A thriving brand is the sum of many interdependent parts working simultaneously and complementing each other.
If done right, the customer will keep coming back for a consistent and top-notch experience. In the fast-casual restaurant industry, this is especially key to the success of a brand.
When I stepped in as CEO of Chronic Tacos in 2012, the franchise had ballooned to more than 40 locations in just a few years. The biggest challenge that greeted us was the lack of management and direction the franchisees were previously given. All of the systems and processes weren’t documented and there was no enforcement from the franchisor to ensure that every franchise was running the same across the board.
I knew our primary focus was restoring the consistency of brand and scaling back our locations until we could move forward with renewed expansion. During that period, our team established three complementary objectives to keep the brand consistent for our new period of growth.
Consumer Demand and Brand Perception
Our brand has been able to gain a loyal following through customer engagement. Before making any changes to our franchise operations, we wanted to know what customers liked about the brand – what kept them coming back and what changes did they want to see. Within my first year, our team conducted a consumer study and the feedback gave us valuable insight into what we were doing wrong and what was right. The process was humbling, but it served as the motivation we needed to restore our brand to its original vision. The customer survey served as a blueprint for determining where the brand needed to be and how to get there.
Going further, our team made sure to open the lines of productive communication within the franchise system. That entailed working with each franchise to source their perception of what was and wasn’t working. The franchisees explained their need for a better way to communicate within the franchise system, share marketing and management ideas, and gain access to corporate tools. By listening to their feedback, our team engaged
in several initiatives internally that increased franchisee communication and participation and which led us to create an internal portal and organize a franchise advisory council. Today, the portal and the council serve as a forum for discussion amongst the franchisees and corporate to discuss best practices and experiences.
Evaluating perception among customers and franchisees was a valuable first step to getting our current franchisees back on the right track. Knowing what aspects of our brand we needed to stay true to and what operational aspects could be enhanced for our franchisees was the first key in establishing a culture among franchisees of aligning their goals and aspirations with the franchisor.
To make progress, every aspect of the relationship between the franchisor, the franchisees and the customer had to be approached with equal significance. The franchisor’s commitment to keeping the brand consistent across the board reflects positively across the system. I knew the brand would be successful if all those interdependent pieces were a part of the decision-making process. What helped our team the most in realizing this process, was viewing those three components as three inter-locking circles – or a three sided venn-diagram that joined in the middle. When deciding upon a course of action, we considered our venn-diagram first and every point of view. Where those three components met in the middle was the direction we usually took. We never approached an issue as too trivial for this process; because of that the brand grew stronger and more consistent. We want our franchisees to see our brand as interconnected and trust our corporate team to keep it running smoothly. This meant putting the right leadership in place and building a team that understood our vision and the steps to make our system more consistent.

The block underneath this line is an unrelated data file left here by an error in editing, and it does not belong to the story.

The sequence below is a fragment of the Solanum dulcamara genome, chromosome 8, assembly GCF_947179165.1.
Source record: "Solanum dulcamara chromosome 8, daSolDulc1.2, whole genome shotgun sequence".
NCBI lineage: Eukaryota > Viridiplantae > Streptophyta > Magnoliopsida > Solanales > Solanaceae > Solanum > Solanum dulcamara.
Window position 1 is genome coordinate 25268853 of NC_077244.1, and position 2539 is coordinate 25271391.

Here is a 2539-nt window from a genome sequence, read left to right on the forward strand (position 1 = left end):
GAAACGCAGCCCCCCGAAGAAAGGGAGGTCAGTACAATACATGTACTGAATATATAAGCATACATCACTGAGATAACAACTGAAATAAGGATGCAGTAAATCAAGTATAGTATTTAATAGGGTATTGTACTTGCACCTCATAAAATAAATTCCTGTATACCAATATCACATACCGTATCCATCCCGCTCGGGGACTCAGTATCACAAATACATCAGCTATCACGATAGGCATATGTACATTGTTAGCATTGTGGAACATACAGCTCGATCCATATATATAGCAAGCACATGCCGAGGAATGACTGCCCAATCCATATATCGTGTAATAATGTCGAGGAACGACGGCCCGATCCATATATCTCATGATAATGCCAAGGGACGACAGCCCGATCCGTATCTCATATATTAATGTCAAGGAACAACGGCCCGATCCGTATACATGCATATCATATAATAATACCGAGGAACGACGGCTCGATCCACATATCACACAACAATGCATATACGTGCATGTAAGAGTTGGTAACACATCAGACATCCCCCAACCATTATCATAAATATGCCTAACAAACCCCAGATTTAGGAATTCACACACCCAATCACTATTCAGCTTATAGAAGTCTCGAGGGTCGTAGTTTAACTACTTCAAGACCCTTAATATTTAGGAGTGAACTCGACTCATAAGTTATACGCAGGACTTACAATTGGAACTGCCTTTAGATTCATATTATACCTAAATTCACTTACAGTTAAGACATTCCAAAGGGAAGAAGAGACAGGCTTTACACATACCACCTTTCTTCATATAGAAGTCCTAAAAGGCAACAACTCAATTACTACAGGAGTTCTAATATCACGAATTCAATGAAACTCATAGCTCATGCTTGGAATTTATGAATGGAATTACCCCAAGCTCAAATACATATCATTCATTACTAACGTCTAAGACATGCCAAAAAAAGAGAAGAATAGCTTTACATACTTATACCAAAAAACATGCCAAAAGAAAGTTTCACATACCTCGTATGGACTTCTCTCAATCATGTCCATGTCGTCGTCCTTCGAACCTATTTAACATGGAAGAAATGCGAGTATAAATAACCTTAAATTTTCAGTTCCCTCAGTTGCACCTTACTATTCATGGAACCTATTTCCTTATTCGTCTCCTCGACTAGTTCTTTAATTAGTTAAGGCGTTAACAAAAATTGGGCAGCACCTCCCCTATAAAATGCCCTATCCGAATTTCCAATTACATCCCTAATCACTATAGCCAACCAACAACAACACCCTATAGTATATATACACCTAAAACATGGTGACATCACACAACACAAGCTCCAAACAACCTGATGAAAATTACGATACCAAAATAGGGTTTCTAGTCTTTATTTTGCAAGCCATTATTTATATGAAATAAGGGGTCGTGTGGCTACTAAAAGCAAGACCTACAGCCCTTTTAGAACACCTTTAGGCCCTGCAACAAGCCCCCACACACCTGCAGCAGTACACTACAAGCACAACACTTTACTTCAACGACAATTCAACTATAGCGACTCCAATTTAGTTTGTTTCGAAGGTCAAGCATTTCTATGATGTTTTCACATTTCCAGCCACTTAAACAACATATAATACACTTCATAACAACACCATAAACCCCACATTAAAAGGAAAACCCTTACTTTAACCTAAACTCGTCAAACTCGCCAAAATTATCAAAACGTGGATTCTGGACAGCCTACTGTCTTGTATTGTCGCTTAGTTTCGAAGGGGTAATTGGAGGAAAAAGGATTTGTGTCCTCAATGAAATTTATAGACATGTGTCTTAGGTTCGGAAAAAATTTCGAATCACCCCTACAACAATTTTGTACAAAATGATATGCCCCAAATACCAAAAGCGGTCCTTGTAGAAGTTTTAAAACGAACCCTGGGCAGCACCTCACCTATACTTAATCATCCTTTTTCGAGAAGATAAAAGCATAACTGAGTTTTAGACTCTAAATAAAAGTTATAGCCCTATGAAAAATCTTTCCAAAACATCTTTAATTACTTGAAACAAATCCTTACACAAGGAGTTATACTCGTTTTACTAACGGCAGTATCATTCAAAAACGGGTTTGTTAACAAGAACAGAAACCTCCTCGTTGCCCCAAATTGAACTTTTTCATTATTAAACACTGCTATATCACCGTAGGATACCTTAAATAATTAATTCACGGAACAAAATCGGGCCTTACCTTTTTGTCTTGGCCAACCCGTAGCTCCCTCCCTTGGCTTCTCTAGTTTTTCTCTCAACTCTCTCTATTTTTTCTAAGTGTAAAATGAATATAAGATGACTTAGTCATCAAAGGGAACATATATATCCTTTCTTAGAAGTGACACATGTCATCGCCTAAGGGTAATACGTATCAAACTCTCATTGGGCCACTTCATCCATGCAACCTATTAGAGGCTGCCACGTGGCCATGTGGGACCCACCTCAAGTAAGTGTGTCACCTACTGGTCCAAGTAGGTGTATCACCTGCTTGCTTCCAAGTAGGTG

Corporate Brand Leadership & Evolution
Communication doesn’t stop within the corporate team; it should cascade down through our entire system. I knew that having the right approach to leadership would resonate with our existing franchisees and help prepare our system for new franchisees. I aligned my goals and aspirations with that of the franchises.
Another important aspect of leadership is constant evolution and progress. Our franchisees know that as we evolve, it is a direct result of listening to various opinions within the system and evaluating the success of that decision. A proven leader will listen before communicating. I don’t come from a franchise or a restaurant industry background, but I do bring a business philosophy that puts emphasis on evaluating what is a brand’s strength. For Chronic Tacos, that strength continues to be the customers and the franchisees. From consumer focus groups to operational feedback from the line cooks, there was no stone unturned. We approached our new commitment to consistency by actively recognizing ways to evolve the brand and avoid becoming stagnant.
We’re starting to see the fruits of our labor as we see more prospective franchisees approach us, eager to bring our brand into their markets. This year we expect to open locations in Washington, Colorado, Arizona and North Carolina. With our approach, we are in a position to experience rapid growth and still maintain the brand’s original vision, which is to provide a positive experience to our customers.
Chronic Tacos opened its first store in 2002, in Newport, CA, and was quickly followed by the second at Huntington Beach, CA. With the first franchised Chronic Tacos opening in April of 2006, there are now more than 30 locations throughout California and beyond, including Nevada and Canada.
For more information visit: www.eatchronictacos.com